“I don’t consider it cynical, because everybody’s got to have bread on the table! I was just wondering whether I’d go see Jane’s Addiction: they’re playing a club tour in Europe. They’re one of my favourite bands of all time, but they’re not the same band I fell in love with when I was 14 or 15. They don’t have to be, because people grow up and grow older and do different things. Trying to relive the days of your youth via concert, that doesn’t work for me. It could work more as a memento mori: ‘Oh shit, I’m gonna die too!’”

The other big thing at the minute is bands playing albums in full. Slipknot have mentioned playing their debut in full for the 25th anniversary, and Trivium and Bullet For My Valentine have their Ascendancy/The Poison tour coming up. Are there any albums, especially from the Him days, you’d be eager to perform like that?

“I don’t know if any of the albums are strong enough! An album listened to is a different experience to an album played live, as it should be. It feels different because you’re not sitting down concentrating. It might work for very aggressive bands, like Slipknot for example, but I’ve always considered the album and the live experience very different. Way, way back, Him were asked to do that, and Dio was doing that with The Last In Line and Holy Diver. Those albums are good enough to be played from the beginning to the end, but very few artists can say that, and that was the case with Him. Also they’d be super short concerts.”

Did you feel that way back then?

“No, I thought it was way too early for Him [to be playing albums in full]. I didn’t feel that Him were a legacy act yet.”

“I called the bass player of Him and said, ‘I’m sad you’re not on this tour with us.’”

If Him were to reunite tomorrow, do you think you would be a legacy act?

“To be honest with you, I think I’m already being treated like that. I’ve seen on this tour how much Him influenced some people and how big a deal it was to some people. It’s endearing, because I’m a fan and there are a lot of artists that mean that much to me. Meeting people like that, who had Him as their soundtrack, is amazing, and I’m actually sad. I called Mige, the bass player of Him, and I said, ‘I’m sad you’re not here with us. It would be so good for you to hear these stories that I keep hearing from people.’ The few years that have happened since Him disbanded have elevated us to this semi-mythological state.”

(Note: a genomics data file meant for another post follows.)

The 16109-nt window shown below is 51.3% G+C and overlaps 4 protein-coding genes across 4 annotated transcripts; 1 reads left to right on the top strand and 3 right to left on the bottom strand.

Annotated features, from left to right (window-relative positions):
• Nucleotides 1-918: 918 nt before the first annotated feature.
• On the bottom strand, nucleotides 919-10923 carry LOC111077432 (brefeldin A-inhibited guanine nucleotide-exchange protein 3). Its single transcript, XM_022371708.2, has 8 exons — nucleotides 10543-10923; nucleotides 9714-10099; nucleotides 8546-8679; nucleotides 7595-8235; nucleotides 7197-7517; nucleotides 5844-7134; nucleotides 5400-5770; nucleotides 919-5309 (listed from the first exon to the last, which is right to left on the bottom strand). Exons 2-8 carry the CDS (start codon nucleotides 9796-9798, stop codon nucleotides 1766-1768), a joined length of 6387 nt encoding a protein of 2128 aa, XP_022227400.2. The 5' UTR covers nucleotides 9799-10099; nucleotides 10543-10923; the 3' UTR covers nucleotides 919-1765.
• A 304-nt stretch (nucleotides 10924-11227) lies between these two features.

Has that feedback changed your perspective on getting Him back together?

“I didn’t realise how much the band meant to some people and that was nice to hear. It’s a bit surreal to play these songs I maybe wrote 30 years ago and people crying in the audience – happy crying, I hope!”

Finally, are there any young rock and metal bands really exciting you right now?

“There’s a young band that supported us in Australia called Dark Water. They have stuff on Spotify and Tidal, but only a few songs. It’s weird, like The Cure meeting with Stevie Nicks: very goth-influenced, ’80s-sounding music. They write really good songs and remind me of all the classics, but they still have something new.”

VV headline the Royal Albert Hall in London on Friday (May 10). Get tickets now.

Matt Mills
Contributing Editor, Metal Hammer

Louder’s resident Gojira obsessive was still at uni when he joined the team in 2017. Since then, Matt’s become a regular in Prog and Metal Hammer, at his happiest when interviewing the most forward-thinking artists heavy music can muster. He’s got bylines in The Guardian, The Telegraph, NME, Guitar and many others, too. When he’s not writing, you’ll probably find him skydiving, scuba diving or coasteering.